supported on platforms providing the uname(2) system call.

       MatchPnPID "matchpnp"
              The  device's  Plug and Play (PnP) ID can be checked against the
              "matchpnp" shell wildcard pattern.

       MatchUSBID "matchusb"
              The device's USB ID can be checked against the "matchusb"  shell
              wildcard pattern. The ID is constructed as lowercase hexadecimal
              numbers separated by a ':'. This  is  the  same  format  as  the
              lsusb(8) program.

       MatchDriver "matchdriver"
              Check   the  case-sensitive  string  "matchdriver"  against  the
              currently configured driver of the device. Ordering of  sections
              using this entry is important since it will not match unless the
              driver has  been  set  by  the  config  backend  or  a  previous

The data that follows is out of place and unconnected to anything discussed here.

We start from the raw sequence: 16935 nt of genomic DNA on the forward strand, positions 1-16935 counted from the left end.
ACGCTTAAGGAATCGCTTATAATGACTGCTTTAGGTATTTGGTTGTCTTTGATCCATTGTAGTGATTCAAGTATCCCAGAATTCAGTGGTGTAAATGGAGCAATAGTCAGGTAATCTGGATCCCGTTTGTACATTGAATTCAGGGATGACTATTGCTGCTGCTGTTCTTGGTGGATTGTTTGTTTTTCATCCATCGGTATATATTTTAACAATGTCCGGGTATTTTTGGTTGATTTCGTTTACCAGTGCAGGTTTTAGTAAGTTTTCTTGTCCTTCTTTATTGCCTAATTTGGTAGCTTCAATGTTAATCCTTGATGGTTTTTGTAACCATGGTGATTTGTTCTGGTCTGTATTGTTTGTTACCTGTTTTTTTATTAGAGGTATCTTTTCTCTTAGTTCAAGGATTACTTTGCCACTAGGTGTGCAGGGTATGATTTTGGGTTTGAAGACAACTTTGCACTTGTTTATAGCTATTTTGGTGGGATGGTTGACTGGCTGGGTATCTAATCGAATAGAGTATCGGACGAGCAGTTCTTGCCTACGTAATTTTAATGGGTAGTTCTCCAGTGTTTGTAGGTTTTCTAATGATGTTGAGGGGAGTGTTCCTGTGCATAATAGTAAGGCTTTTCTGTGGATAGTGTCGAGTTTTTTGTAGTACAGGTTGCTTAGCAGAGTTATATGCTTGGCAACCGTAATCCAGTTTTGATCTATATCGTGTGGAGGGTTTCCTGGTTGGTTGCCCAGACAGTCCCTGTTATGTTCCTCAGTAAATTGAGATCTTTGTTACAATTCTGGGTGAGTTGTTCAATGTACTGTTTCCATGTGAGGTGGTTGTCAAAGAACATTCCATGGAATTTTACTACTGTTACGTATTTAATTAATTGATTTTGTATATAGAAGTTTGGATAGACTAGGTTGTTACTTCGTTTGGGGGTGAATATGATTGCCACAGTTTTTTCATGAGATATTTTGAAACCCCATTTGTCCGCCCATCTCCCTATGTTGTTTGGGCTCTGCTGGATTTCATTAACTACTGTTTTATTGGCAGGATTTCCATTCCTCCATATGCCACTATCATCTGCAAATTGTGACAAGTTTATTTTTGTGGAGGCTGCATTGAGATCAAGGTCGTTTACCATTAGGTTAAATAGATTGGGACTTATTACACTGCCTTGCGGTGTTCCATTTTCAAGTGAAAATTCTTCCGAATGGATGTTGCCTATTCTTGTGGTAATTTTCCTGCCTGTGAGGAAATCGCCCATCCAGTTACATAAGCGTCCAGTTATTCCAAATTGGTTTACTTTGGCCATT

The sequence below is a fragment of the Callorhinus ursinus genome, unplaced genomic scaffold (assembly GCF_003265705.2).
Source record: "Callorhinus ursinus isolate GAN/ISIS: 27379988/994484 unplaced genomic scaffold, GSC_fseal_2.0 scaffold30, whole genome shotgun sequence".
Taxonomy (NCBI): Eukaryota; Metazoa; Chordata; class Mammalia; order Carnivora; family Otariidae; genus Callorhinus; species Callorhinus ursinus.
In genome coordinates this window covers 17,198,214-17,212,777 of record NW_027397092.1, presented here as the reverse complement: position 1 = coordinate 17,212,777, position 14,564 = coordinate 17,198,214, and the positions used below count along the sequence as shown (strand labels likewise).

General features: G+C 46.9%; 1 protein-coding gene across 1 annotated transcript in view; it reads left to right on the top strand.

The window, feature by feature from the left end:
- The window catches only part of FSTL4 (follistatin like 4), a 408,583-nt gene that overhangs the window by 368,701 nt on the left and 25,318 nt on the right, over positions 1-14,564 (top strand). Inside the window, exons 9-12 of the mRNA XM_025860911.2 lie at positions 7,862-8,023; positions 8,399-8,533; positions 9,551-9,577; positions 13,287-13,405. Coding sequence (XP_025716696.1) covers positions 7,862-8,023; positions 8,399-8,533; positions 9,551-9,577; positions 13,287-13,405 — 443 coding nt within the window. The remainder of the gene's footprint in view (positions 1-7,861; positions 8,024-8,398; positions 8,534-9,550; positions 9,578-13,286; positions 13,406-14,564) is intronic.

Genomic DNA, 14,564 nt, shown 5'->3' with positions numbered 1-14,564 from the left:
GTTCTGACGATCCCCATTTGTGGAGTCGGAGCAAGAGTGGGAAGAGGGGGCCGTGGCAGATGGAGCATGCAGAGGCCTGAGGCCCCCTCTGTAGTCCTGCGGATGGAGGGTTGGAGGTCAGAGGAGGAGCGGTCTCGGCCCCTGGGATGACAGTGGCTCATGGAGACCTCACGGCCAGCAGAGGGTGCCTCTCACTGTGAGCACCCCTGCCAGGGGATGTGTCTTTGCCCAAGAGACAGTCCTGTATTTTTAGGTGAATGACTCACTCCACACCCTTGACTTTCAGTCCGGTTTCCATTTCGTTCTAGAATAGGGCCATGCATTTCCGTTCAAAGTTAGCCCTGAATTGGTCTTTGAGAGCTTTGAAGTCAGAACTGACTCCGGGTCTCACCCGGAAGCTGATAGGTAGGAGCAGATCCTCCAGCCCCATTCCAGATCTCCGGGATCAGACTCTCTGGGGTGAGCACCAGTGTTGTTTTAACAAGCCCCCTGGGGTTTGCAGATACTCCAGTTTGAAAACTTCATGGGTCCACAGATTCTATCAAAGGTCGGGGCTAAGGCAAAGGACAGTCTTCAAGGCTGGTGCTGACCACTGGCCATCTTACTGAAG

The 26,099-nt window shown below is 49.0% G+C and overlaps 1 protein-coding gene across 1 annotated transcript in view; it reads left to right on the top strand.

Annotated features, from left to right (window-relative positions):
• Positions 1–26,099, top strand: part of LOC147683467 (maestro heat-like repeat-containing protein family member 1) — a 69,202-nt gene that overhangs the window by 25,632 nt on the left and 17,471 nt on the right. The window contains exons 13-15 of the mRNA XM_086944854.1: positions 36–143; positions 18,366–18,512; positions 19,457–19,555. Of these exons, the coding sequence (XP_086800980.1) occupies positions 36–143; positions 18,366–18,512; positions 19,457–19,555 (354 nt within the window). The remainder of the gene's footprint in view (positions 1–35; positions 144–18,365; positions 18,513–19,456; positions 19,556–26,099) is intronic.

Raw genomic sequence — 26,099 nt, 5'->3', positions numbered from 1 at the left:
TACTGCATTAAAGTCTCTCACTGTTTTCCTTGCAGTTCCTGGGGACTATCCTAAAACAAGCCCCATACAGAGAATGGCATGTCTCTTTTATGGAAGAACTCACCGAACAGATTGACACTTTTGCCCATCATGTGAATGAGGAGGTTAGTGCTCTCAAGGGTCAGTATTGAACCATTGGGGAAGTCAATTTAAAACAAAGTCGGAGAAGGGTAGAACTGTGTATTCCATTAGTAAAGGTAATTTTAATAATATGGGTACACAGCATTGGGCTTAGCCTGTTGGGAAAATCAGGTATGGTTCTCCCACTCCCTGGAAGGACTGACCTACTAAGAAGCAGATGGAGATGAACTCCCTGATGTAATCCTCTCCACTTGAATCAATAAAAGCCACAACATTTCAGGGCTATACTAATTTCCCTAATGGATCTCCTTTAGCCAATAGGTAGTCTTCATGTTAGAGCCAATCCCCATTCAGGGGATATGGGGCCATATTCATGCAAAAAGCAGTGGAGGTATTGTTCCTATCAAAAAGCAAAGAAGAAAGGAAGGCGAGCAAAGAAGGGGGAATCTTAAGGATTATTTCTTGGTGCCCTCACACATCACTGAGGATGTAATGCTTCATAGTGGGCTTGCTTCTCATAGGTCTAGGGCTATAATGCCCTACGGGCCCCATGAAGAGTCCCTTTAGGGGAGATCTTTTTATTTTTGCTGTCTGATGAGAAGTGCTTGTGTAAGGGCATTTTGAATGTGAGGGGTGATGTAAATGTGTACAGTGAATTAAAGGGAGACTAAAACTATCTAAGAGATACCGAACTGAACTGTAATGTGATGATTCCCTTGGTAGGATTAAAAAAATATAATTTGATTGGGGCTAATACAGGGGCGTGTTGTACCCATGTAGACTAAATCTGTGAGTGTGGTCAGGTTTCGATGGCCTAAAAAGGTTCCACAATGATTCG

InputClass section.

       MatchTag "matchtag"
              This  entry  can be used to check if tags assigned by the config
              backend matches the "matchtag" pattern. A match is found  if  at
              least  one  of the tags given in "matchtag" matches at least one
              of the tags assigned by the backend.

       The second type of entry is used to match device types.  These  entries
       take a boolean argument similar to Option entries.

       MatchIsKeyboard     "bool"

       MatchIsPointer      "bool"

       MatchIsJoystick     "bool"

       MatchIsTablet       "bool"

       MatchIsTouchpad     "bool"

       MatchIsTouchscreen  "bool"